Society for the Dissemination of Historical Fact


SDHF Newsletter No. 384 The Road to the Greater East Asian War Part 14, Chapter 3 The Russo-Japanese War -7

Nakamura Akira, Dokkyo University Professor Emeritus
(English Translation: Society for the Dissemination of Historical Fact)
Part 14, Chapter 3: The Russo-Japanese War-7
During the dozen or so years after the Russo-Japanese War ended, numerous events occurred that ended up transforming not only the Asian, but also the world political situation. They included the Japanese annexation of Korea, the 1911 (Xinhai) revolution in China, Japan’s Twenty-one Demands of China, the struggle for supremacy over the Manchurian Railway, US exclusionist laws against Japanese immigration, the Russian Revolution, the Siberian Intervention, as well as repercussions of the 1st World War. Among these events, only the Japanese annexation of Korea brought some stability to the Far East. The others, without exception, became underlying causes of subsequent crises and conflicts.
In February 1904, in the early days of the Russo-Japanese War, Japan began winning battles. The Korean then made an abrupt shift from a pro-Russian to a pro-Japanese stance, and the Japan-Korea Treaty of 1904 was concluded. According to that pact, (1) Korea would accept advice from Japan about improving the administration of the Korean government, (2) if Korea were endangered, Japan would expropriate such territory as was necessary for military purposes. With this treaty, the traditional Japan-Korea relationship changed, clearly marking the first step toward Korea’s becoming a protectorate.
Tyler Dennett, a prominent American historian believed that the protectorate would bring stability to East Asia.
“The Koreans, in their recent history, and in most of the diplomatic representatives in Washington during the period since the President had been the resident of the city, could not have commended themselves to his respect or admiration. … It appears to have been evident to the President that Korea, long a derelict state, a menace to navigation, must now to be towed into port and secured.”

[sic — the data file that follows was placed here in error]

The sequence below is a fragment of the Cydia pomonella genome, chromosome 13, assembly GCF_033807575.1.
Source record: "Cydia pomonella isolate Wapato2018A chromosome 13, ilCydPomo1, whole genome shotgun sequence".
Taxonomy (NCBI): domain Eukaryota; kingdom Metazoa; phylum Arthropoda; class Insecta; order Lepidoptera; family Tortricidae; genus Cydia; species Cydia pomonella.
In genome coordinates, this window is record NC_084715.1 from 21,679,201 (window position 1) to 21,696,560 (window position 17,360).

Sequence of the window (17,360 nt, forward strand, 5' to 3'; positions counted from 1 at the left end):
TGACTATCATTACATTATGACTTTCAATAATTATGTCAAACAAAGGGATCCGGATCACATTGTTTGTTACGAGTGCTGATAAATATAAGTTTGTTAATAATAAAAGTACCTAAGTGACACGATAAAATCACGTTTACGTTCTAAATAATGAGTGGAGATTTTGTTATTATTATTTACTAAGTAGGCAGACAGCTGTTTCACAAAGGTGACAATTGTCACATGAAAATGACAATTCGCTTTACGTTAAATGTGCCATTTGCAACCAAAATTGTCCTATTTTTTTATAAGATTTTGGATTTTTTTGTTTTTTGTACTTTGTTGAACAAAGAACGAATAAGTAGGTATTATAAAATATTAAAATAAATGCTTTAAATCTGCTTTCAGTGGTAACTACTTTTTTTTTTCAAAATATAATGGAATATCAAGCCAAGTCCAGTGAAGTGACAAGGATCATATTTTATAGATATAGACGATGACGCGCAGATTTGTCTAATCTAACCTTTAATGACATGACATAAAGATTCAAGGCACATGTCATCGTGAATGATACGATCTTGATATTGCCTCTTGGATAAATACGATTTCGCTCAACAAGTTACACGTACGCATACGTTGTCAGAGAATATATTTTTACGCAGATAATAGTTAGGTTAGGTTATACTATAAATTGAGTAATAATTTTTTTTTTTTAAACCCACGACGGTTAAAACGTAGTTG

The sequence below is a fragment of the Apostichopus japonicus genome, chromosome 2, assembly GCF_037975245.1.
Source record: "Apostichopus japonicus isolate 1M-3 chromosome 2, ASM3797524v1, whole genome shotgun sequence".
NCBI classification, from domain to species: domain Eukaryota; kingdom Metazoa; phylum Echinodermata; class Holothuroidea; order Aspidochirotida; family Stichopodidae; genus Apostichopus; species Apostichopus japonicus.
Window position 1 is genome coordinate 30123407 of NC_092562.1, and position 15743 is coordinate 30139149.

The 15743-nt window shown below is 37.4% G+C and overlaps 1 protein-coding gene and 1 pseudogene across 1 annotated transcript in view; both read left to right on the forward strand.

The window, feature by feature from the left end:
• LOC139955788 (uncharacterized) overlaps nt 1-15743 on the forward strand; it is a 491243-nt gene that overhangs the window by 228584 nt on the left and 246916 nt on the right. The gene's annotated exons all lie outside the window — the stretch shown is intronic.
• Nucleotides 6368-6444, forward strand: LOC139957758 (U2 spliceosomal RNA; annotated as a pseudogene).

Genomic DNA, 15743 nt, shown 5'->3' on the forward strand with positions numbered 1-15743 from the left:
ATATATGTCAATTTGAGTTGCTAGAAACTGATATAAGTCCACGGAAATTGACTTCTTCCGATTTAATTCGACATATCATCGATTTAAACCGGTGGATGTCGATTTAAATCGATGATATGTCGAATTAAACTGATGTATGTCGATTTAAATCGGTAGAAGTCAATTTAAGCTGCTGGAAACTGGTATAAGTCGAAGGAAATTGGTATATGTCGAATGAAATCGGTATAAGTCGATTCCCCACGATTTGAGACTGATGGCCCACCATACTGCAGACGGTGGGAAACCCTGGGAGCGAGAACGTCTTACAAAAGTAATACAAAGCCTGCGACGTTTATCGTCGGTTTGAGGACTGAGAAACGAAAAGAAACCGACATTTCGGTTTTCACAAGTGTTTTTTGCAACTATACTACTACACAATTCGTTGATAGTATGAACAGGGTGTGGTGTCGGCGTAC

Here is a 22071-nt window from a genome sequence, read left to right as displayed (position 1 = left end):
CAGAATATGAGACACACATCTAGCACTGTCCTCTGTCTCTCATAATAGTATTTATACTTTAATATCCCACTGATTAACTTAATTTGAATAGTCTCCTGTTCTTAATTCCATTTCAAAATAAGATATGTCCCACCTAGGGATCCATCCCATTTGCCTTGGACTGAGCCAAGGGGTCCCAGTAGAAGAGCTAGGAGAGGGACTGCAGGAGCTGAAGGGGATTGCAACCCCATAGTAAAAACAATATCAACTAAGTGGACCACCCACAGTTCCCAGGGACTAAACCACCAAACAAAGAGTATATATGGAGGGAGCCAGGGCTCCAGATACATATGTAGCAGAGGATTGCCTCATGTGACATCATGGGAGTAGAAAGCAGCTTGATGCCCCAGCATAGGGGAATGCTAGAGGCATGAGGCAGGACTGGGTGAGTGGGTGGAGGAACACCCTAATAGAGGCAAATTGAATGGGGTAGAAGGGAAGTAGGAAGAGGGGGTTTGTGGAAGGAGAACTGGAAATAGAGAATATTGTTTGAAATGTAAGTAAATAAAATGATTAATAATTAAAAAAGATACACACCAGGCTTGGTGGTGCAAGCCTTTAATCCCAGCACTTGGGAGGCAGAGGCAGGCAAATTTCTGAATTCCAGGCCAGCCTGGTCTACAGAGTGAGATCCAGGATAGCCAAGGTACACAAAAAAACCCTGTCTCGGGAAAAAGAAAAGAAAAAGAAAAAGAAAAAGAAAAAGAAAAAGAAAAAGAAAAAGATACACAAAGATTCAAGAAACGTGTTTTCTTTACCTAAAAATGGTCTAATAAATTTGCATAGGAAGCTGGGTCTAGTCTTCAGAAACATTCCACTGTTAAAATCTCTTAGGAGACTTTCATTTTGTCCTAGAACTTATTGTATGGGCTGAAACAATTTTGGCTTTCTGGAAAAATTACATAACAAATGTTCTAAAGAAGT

British Foreign Minister Henry Lansdowne voiced a similar opinion; “It has, however, become evident that Corea, owing to its proximity to the Japanese Empire and inability to stand alone, must fall under the control and tutelage of Japan.”
From these citations, we can see that there was a common understanding worldwide of the Korean problem.
It should be recognized that there were many ordinary Koreans who understood why it was important for Japan to win, and who were kindly disposed toward the Japanese military.
The best known pro-Japanese Korean group, Iljinhoe, was formed in the fall of 1904, with a purported membership of 1 million. Its leader, Yi Yonggu, viewed the war as a critical conflict pitting Japan against Russia, a nation that represented the encroaching Western powers. He believed that a military alliance with Japan would change Korea’s fortunes by halting Russian aggression and helping Asia recover.
Approximately 150,000 Iljinhoe members participated in the construction of the Gyeongui Line (extending from Seoul to Sinujiu) and another 115,000 members were mobilized to transport munitions from northern Korea to Manchuria.
The Japan-Korea Treaty of 1907 enabled Japan to begin modernizing Korea. There was resistance against reforms that were implemented. In 1908, Korean immigrants assassinated Durham Stevens, an advisor to Korean Foreign Office, while he was on furlough in the US. Then, in October of the following year, Ito Hirobumi was assassinated by independence activist An Jung-geun. These events may have hastened the process by which, in August 1910, Korea was annexed by Japan, bringing an end to the Joseon dynasty, which had lingered for more than 500 years.
MOTEKI Hiromichi, Chairman
Society for the Dissemination of Historical Fact